Is 2016 the year of the Grape? With a sizzling new disc in Aura Obelisk and a rockumentary ready to screen, we vote yes.
  • Is 2016 the year of the Grape? With a sizzling new disc in Aura Obelisk and a rockumentary ready to screen, we vote yes.
  • Image by Bill Perrine
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Octagrape singer/guitarist Glen Galloway is “crazy proud” of the band’s new double-record, Aura Obelisk, released January 23 on Sounds Familyre Records. The band will soon release a music video for the song “Dirigibles.” A documentary by local filmmaker Bill Perrine, Why Are We Doing This in Front of People?, documents the band’s self-booked tour. On March 11, Octagrape releases an experimental song on a San Diego Art Institute music compilation.


"Dirigibles" of Octagrape's latest, <em>Aura Obelisk</em> of Octagrape's latest, Aura Obelisk

When was the genesis of Aura Obelisk?

“It’s been a long time in the making and it captures several phases of Octagrape,” says Galloway. “In 2013–2014, we had a group of unrecorded songs we were playing live constantly. We were dying to get them recorded. We got this idea in early 2015 to go to Sacramento and record the songs we knew best with Chris Woodhouse. We knew him, and he’s produced a ton of our favorite records. We took these road-burned songs and went north. We did nine songs with him in approximately February 2015.”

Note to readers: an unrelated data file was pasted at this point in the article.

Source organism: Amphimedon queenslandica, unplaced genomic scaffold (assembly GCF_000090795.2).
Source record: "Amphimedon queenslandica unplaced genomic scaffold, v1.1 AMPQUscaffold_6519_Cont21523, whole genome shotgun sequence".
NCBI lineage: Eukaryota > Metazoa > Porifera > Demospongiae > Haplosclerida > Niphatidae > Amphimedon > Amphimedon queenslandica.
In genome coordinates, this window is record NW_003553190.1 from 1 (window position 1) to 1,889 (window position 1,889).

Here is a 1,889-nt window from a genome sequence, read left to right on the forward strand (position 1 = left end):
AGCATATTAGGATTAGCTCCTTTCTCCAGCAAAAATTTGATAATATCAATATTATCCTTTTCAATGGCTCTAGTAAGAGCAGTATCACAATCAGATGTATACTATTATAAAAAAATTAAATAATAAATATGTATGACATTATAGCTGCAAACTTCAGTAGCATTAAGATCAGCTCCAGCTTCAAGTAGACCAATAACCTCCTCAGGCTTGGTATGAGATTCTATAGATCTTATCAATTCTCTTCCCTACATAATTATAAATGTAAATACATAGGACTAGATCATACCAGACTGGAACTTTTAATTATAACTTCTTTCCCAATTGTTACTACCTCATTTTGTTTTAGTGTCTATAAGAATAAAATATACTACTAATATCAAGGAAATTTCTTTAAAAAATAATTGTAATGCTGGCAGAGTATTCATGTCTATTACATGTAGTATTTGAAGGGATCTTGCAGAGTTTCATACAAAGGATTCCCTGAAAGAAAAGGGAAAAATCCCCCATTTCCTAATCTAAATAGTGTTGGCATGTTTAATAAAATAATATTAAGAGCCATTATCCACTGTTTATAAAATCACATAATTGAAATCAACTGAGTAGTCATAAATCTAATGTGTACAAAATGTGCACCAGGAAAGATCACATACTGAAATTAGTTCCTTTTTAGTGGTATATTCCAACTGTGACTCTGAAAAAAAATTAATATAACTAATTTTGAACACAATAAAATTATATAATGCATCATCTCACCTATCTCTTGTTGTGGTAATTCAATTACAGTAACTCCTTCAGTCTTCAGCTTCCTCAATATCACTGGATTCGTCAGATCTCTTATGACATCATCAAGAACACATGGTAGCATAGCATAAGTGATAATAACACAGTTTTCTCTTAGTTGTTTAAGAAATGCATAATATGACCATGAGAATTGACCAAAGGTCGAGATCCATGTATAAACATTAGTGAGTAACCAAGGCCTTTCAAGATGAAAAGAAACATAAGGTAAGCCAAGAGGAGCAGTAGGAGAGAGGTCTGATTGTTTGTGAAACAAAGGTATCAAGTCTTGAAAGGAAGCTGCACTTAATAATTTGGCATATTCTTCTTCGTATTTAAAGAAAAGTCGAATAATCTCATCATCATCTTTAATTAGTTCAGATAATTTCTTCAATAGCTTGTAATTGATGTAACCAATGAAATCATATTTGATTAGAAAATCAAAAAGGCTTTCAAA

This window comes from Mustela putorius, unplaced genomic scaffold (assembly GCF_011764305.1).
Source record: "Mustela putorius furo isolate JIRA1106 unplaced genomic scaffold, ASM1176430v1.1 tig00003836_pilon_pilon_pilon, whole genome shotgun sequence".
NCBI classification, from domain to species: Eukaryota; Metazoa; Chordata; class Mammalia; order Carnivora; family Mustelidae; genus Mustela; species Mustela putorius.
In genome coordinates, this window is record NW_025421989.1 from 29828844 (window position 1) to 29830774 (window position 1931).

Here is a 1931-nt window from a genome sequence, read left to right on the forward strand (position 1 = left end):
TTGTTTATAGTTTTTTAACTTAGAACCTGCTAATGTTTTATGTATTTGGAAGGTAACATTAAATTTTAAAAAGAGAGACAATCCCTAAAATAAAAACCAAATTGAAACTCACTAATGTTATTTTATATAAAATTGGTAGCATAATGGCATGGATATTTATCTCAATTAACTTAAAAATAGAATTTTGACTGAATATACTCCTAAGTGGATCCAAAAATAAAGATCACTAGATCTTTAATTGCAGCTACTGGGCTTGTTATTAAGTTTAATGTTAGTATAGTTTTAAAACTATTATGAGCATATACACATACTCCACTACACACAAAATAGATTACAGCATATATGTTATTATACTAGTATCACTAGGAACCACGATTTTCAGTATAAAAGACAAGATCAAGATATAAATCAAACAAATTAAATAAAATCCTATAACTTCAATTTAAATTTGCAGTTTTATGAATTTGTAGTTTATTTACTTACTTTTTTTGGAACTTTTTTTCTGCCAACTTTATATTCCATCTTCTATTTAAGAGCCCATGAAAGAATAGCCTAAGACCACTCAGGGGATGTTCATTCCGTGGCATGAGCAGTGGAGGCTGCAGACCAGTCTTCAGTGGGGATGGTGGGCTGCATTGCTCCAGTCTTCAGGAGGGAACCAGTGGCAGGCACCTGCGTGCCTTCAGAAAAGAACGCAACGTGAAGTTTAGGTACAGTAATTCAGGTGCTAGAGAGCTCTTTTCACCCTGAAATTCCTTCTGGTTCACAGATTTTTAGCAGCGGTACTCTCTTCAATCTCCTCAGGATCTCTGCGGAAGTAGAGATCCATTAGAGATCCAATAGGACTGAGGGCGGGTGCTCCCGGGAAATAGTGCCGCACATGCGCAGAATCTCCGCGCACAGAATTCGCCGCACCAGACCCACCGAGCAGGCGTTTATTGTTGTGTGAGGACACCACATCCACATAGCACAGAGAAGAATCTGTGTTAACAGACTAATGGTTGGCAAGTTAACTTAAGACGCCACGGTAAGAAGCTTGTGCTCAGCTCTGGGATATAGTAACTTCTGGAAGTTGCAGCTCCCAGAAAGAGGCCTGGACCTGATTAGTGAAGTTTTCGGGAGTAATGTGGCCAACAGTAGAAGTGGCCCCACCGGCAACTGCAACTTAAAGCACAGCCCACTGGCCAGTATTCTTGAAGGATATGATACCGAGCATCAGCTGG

How about making the record?

“We had been doing EPs and singles and comps. It became obvious what tracks didn’t belong on the album. There is plenty of stuff on the cutting room floor,” Galloway admits. “Rafter Roberts did a great job making it sound cohesive; even though there’s all these weird things sticking out, it fits together.”

Will you tour?

“We got some interesting prospects that we should wait to disclose. I think it’s going to be a simple West Coast tour at the end of March or early April. The people I am talking to about playing with, it’s kind of mindblowing. We have to decide if it’s the right thing.”

Why not?

“I don’t know...that’s the amazing thing about booking yourself in 2016,” says Galloway. “It’s easier because booking agents have to be so selective versus 10–15 years ago, when all that was needed was a big roster. They’ve had to figure out who is going to live on the road and work hard to support. There are a lot of openings for bands who want to book themselves.

“When there is a town we want to play, we find a band we love and call them and say, ‘Let’s find stuff together.’ Rather than call the clubs. For me, it’s mid-’80s SST and Minutemen land. Who do we like? Who do we want to be on a bill with? Who wants to play with us? We’ve found great situations that way.”

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